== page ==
Canadian Museum for Human Rights is quite un-Canadian
By LUBOMYR LUCIUK
The Whig Standard, 17 December 2010
Two songs keep coming to mind. The first is by Buffalo Springfield, For What It’s Worth. I’ve always liked its haunting refrain: “There’s something happening here. What it is ain’t exactly clear.” That ditty describes precisely my take on what’s happening with the Canadian Museum for Human Rights.
In the beginning it was all about Israel Asper. He wanted a public space for a Holocaust gallery in the nation’s capital, specifically in the Canadian War Museum. Since Canwest’s conductor once enjoyed the ear of Prime Minister Chretien the trade seemed certain. But after Canadian veterans objected, and Liberal fortunes fell, those best-laid plans of the mice and the men were prostrated.
Showing chutzpah, the project’s boosters regrouped, launching a well-financed campaign promoting a museum for Winnipeg, not uncoincidentally the home of the Asper Foundation. Since Canwest outlets obligingly tooted a pro-Conservative lullaby, and we all know that he who pays the piper calls the tune, this artifice worked. Mr. Harper’s team rewarded their fealty by funding this Canadian Museum for Human Rights, permanently attached to the public teat.
If this national museum was really committed to telling human rights stories, particularly Canadian ones or those less well known, it might be worth it. But it’s not. The final report of its Content Advisory Committee confirms that a disproportionate share of the museum’s permanent exhibit space will emphasize Jewish suffering in the Second World War, elevating that horror above all other crimes against humanity. That partiality is demonstrated by 48 references to the Holocaust compared to one on the genocidal Great Famine of 1932-1933 in Soviet Ukraine. Adding insult to injury, Holodomor is misspelt Holodomar. Just a typo? Perhaps.
There is no principled reason for opposing a human rights museum. But why not create something truly unique and Canadian by allocating an entire floor to internment operations? They harmed Ukrainians and other Europeans in 1914-1920, Japanese, Italian, and German Canadians in the Second World War, then Quebecois in 1970. Explaining how the War Measures Act allowed such injustices to happen to several different Canadian communities several times over the course of the 20th century would alert us all to the need for vigilance in defence of civil liberties in periods of domestic and international crisis. As matters stand Canada’s first national internment operations get just one minor reference, placing the state-sanctioned indignities suffered by thousands of men, women and children on par with “the alleged slaughter of Inuit sled dogs in the High Arctic” even while hoaxes like accounts of “thousands of Nazi war criminals hiding in Canada” will be regurgitated as part of this museum’s staple fare.
A major gallery comparing the many genocides that befouled human history, not just in Europe but in Asia, Africa and Latin America, and not only in the 20th century but before and since, would have genuine pedagogical value. Placing the Shoah in the context of other crimes against humanity would remind us that while the word “genocide” may have been crafted just after the Second World War, the act itself is neither modern nor, sadly, unlikely to reoccur. And how to explain that victims of Communist states are not mentioned? Stalin’s name never appears even though he and his satraps murdered millions more than Hitler managed. Nor are Mao Tse Tung’s atrocities included, peculiar given that his regime slaughtered about the same number as Hitler and Stalin did, combined. And what about Imperial Japanese barbarities, like the infamous “Rape of Nanjing”? It’s left out, as it is in most Japanese textbooks, even as the Holodomor is now being edited out of Ukrainian ones. Should a Canadian museum, even indirectly, succour deniers?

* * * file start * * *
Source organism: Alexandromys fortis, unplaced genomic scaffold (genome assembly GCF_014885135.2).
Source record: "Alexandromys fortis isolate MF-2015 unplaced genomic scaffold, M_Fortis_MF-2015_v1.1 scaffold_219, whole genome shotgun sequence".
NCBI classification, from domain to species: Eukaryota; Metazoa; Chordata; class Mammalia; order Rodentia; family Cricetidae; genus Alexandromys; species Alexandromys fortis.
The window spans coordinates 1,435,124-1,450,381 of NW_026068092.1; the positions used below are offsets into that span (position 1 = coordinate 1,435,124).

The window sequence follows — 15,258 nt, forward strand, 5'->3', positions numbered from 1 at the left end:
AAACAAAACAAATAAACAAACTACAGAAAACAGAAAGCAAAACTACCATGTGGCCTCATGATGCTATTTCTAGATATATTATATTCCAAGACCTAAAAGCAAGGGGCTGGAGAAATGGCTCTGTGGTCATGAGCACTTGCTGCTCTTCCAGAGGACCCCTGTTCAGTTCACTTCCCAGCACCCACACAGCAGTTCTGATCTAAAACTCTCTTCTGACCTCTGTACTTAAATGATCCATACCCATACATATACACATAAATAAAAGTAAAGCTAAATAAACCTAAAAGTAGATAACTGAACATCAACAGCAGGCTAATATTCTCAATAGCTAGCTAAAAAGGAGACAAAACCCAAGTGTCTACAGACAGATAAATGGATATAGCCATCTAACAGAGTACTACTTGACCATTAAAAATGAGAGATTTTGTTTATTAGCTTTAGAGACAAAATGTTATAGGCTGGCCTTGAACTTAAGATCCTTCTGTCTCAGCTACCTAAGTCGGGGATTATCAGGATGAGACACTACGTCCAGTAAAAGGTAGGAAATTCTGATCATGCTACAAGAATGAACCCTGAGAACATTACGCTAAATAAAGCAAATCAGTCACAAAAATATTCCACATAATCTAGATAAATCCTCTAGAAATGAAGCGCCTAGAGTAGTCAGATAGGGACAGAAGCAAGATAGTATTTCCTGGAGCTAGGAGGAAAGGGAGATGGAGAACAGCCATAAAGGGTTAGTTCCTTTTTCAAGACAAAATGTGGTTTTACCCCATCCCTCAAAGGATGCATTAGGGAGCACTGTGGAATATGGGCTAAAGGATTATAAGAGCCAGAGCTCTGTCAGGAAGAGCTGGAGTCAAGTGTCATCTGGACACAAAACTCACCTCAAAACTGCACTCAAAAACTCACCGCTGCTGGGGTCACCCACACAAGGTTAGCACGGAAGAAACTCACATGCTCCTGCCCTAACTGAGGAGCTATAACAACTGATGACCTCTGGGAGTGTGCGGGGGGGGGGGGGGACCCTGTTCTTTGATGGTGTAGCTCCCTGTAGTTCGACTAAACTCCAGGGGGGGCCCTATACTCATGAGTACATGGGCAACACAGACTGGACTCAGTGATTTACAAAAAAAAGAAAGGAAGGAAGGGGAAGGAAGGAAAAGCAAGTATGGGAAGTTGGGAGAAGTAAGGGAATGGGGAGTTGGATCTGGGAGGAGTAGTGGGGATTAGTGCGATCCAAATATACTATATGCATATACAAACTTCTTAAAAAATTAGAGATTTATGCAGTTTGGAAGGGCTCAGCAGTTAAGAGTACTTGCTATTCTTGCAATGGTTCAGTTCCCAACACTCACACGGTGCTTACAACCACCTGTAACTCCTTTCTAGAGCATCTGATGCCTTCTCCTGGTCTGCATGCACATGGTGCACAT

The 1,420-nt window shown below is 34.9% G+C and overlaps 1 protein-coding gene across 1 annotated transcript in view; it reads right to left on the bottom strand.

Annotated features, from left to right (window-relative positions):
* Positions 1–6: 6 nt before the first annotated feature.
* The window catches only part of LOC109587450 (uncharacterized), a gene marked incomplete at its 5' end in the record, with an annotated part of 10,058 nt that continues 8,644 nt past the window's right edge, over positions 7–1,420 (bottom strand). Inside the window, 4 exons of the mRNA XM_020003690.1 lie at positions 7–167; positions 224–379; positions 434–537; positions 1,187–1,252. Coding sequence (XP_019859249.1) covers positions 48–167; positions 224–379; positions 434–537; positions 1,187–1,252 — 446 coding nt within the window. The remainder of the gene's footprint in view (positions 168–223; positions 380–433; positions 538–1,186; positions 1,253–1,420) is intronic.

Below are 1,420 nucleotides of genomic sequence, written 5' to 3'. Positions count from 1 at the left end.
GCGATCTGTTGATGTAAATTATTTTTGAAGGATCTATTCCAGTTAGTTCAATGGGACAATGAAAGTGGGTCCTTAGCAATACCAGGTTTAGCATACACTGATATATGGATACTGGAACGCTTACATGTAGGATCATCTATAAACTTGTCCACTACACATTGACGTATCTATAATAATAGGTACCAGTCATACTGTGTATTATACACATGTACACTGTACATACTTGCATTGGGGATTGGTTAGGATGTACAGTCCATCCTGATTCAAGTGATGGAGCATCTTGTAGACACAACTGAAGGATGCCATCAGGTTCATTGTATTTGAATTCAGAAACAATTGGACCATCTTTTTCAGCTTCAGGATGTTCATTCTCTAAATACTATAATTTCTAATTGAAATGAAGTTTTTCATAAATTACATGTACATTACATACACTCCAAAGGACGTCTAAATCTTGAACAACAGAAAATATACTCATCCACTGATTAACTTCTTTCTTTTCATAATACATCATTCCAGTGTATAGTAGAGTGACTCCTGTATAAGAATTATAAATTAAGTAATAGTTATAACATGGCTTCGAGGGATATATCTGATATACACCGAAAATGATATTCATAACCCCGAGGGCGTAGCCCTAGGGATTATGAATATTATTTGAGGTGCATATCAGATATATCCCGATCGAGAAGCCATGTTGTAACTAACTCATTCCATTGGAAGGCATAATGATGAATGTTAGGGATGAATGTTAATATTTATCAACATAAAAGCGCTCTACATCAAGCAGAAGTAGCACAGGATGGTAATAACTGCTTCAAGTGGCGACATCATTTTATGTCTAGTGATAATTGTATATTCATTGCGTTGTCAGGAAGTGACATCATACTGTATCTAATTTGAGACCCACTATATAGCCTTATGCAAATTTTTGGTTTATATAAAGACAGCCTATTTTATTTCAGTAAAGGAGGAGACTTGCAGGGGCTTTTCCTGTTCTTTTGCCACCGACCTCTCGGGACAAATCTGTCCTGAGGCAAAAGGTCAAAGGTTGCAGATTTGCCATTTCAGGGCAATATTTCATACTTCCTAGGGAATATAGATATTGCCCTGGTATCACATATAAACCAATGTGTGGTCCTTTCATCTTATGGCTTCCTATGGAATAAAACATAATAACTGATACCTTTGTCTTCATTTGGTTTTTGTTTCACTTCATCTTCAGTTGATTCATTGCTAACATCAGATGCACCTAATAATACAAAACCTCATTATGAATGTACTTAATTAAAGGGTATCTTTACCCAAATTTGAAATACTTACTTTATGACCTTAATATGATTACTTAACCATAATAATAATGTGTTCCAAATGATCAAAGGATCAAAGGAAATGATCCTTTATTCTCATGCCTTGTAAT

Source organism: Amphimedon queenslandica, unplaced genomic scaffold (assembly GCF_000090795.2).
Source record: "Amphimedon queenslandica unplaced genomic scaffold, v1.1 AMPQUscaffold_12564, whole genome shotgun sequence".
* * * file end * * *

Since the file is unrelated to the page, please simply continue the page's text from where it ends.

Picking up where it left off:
Being inclusive and equitable takes nothing away from hallowing the Shoah. As over two dozen well-supported museums and educational programs dedicated exclusively to Jewish losses in the Second World War already exist in Canada it is obvious that what happened to those innocents is a tale already told, often and well, in no danger of being forgotten. But the catastrophe that befell many millions of non-Jews enslaved or murdered by the Nazis — including the Roma, Catholics, the disabled, Poles, Ukrainians, Soviet POWs, homosexuals and others — will be obfuscated in the proposed museum. That’s ahistorical, actually quite un-Canadian.
Remedying this boondoggle is easy. First the Content Advisory report should be blue boxed. Then truly inclusive and fair-minded consultations should be held. Those who say this can’t be done, who insist current management should be allowed to develop whatever exhibits it wants, need to be reminded that this is a publicly supported institution, just like the Canadian War Museum. An egregious exhibit there about Bomber Command so infuriated veterans that it was undone. Unless this government wants more of the same it has to intervene. As for that second song I keep humming it’s by The Who. What is clear and is happening here is that we Won’t Get Fooled Again.
Dr. Lubomyr Luciuk is director of research for the Ukrainian Canadian Civil Liberties Association ( www.uccla.ca). He lives in Kingston.